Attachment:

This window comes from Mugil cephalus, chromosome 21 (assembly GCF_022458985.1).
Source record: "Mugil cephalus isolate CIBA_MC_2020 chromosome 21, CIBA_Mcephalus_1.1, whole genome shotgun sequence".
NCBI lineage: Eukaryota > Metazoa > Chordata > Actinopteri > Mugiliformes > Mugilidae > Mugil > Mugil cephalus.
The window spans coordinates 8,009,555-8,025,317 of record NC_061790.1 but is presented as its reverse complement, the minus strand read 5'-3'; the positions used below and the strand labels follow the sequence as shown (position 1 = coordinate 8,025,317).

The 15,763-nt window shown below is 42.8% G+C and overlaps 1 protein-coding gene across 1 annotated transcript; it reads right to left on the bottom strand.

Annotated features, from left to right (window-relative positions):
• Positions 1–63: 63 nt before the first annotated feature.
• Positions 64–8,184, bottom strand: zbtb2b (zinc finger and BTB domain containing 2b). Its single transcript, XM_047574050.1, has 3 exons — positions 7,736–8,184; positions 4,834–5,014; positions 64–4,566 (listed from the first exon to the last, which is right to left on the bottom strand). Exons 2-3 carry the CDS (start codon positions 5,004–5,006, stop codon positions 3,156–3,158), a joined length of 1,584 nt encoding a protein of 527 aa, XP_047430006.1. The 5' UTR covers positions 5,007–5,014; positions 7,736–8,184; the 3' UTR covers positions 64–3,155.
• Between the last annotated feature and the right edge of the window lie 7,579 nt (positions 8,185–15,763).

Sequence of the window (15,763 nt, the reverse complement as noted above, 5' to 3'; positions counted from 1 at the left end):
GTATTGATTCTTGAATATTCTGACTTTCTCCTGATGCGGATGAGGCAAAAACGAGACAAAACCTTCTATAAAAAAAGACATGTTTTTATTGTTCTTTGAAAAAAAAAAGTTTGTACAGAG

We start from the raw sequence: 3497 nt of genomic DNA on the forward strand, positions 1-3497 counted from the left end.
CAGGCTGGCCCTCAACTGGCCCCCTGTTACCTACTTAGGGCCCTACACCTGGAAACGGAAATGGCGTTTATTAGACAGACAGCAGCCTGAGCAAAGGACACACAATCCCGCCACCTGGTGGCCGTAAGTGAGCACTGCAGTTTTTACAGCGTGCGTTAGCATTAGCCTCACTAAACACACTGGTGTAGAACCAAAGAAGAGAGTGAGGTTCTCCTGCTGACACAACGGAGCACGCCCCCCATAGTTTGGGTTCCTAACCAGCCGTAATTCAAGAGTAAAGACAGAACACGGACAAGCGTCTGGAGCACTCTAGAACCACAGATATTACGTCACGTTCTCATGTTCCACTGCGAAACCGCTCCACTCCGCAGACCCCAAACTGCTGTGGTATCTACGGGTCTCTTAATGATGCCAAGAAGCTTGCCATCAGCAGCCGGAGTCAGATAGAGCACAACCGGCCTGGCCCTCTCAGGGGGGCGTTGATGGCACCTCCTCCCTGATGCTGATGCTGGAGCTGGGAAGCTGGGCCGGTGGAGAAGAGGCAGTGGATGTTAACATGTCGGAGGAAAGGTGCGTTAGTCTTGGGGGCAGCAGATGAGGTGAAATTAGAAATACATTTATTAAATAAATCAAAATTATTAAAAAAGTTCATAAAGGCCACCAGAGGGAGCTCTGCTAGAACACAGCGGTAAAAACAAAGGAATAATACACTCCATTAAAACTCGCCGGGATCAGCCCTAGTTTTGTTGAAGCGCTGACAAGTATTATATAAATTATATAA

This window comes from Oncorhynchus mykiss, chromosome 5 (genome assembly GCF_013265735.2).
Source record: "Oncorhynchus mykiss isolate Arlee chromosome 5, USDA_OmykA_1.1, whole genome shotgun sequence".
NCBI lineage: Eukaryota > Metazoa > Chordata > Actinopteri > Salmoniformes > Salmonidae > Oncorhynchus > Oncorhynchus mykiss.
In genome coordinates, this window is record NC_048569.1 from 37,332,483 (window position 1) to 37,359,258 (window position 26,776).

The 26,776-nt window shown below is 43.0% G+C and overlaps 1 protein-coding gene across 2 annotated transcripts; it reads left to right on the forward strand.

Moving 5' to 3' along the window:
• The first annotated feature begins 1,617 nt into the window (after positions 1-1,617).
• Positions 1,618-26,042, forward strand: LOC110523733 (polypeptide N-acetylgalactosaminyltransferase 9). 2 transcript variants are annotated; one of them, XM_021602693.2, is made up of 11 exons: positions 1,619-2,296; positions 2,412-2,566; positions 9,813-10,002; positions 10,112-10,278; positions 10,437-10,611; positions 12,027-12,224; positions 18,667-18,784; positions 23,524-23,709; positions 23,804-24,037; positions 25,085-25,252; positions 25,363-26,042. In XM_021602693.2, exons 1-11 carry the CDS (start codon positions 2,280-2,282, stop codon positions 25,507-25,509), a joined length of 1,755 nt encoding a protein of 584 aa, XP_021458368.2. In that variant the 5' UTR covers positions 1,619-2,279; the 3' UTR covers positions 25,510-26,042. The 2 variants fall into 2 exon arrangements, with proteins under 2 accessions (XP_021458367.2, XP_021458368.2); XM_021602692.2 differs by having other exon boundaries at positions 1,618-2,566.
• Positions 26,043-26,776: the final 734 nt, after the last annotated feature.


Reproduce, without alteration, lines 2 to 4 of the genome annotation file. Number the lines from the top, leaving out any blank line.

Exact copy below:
Source record: "Mugil cephalus isolate CIBA_MC_2020 chromosome 21, CIBA_Mcephalus_1.1, whole genome shotgun sequence".
NCBI lineage: Eukaryota > Metazoa > Chordata > Actinopteri > Mugiliformes > Mugilidae > Mugil > Mugil cephalus.
The window spans coordinates 8,009,555-8,025,317 of record NC_061790.1 but is presented as its reverse complement, the minus strand read 5'-3'; the positions used below and the strand labels follow the sequence as shown (position 1 = coordinate 8,025,317).